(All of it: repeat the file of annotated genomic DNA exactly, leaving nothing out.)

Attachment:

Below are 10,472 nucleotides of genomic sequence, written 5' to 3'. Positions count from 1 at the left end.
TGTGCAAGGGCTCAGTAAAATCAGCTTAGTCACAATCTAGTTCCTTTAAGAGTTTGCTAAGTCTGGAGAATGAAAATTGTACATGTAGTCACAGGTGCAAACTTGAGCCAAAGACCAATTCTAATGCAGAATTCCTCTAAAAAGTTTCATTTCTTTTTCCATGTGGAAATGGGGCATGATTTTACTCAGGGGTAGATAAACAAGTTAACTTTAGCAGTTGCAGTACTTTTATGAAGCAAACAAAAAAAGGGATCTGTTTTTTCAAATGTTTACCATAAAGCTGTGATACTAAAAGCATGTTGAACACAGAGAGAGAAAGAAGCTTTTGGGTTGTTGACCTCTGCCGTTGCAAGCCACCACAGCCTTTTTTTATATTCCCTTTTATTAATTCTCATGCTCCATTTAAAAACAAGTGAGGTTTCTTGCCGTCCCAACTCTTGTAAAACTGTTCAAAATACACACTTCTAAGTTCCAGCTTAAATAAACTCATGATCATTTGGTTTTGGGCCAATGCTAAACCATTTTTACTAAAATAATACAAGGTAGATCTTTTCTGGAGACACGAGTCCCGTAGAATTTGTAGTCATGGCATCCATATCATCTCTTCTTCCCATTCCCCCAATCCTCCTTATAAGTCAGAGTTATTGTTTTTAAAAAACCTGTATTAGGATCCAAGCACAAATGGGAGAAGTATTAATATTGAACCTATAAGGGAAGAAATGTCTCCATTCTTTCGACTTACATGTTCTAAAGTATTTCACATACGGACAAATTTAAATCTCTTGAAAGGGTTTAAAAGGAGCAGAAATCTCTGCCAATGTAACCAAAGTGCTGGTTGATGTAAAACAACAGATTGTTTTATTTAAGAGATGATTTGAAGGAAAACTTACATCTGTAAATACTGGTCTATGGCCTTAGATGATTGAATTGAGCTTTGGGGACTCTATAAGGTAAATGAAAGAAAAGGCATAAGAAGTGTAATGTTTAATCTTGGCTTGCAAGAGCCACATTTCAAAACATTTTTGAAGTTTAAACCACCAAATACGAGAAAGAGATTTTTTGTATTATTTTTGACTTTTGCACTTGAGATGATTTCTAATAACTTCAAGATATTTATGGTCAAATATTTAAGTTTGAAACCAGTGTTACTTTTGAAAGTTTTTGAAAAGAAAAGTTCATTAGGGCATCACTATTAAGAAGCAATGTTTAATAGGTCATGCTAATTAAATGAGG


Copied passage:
Below are 10,472 nucleotides of genomic sequence, written 5' to 3'. Positions count from 1 at the left end.
TGTGCAAGGGCTCAGTAAAATCAGCTTAGTCACAATCTAGTTCCTTTAAGAGTTTGCTAAGTCTGGAGAATGAAAATTGTACATGTAGTCACAGGTGCAAACTTGAGCCAAAGACCAATTCTAATGCAGAATTCCTCTAAAAAGTTTCATTTCTTTTTCCATGTGGAAATGGGGCATGATTTTACTCAGGGGTAGATAAACAAGTTAACTTTAGCAGTTGCAGTACTTTTATGAAGCAAACAAAAAAAGGGATCTGTTTTTTCAAATGTTTACCATAAAGCTGTGATACTAAAAGCATGTTGAACACAGAGAGAGAAAGAAGCTTTTGGGTTGTTGACCTCTGCCGTTGCAAGCCACCACAGCCTTTTTTTATATTCCCTTTTATTAATTCTCATGCTCCATTTAAAAACAAGTGAGGTTTCTTGCCGTCCCAACTCTTGTAAAACTGTTCAAAATACACACTTCTAAGTTCCAGCTTAAATAAACTCATGATCATTTGGTTTTGGGCCAATGCTAAACCATTTTTACTAAAATAATACAAGGTAGATCTTTTCTGGAGACACGAGTCCCGTAGAATTTGTAGTCATGGCATCCATATCATCTCTTCTTCCCATTCCCCCAATCCTCCTTATAAGTCAGAGTTATTGTTTTTAAAAAACCTGTATTAGGATCCAAGCACAAATGGGAGAAGTATTAATATTGAACCTATAAGGGAAGAAATGTCTCCATTCTTTCGACTTACATGTTCTAAAGTATTTCACATACGGACAAATTTAAATCTCTTGAAAGGGTTTAAAAGGAGCAGAAATCTCTGCCAATGTAACCAAAGTGCTGGTTGATGTAAAACAACAGATTGTTTTATTTAAGAGATGATTTGAAGGAAAACTTACATCTGTAAATACTGGTCTATGGCCTTAGATGATTGAATTGAGCTTTGGGGACTCTATAAGGTAAATGAAAGAAAAGGCATAAGAAGTGTAATGTTTAATCTTGGCTTGCAAGAGCCACATTTCAAAACATTTTTGAAGTTTAAACCACCAAATACGAGAAAGAGATTTTTTGTATTATTTTTGACTTTTGCACTTGAGATGATTTCTAATAACTTCAAGATATTTATGGTCAAATATTTAAGTTTGAAACCAGTGTTACTTTTGAAAGTTTTTGAAAAGAAAAGTTCATTAGGGCATCACTATTAAGAAGCAATGTTTAATAGGTCATGCTAATTAAATGAGG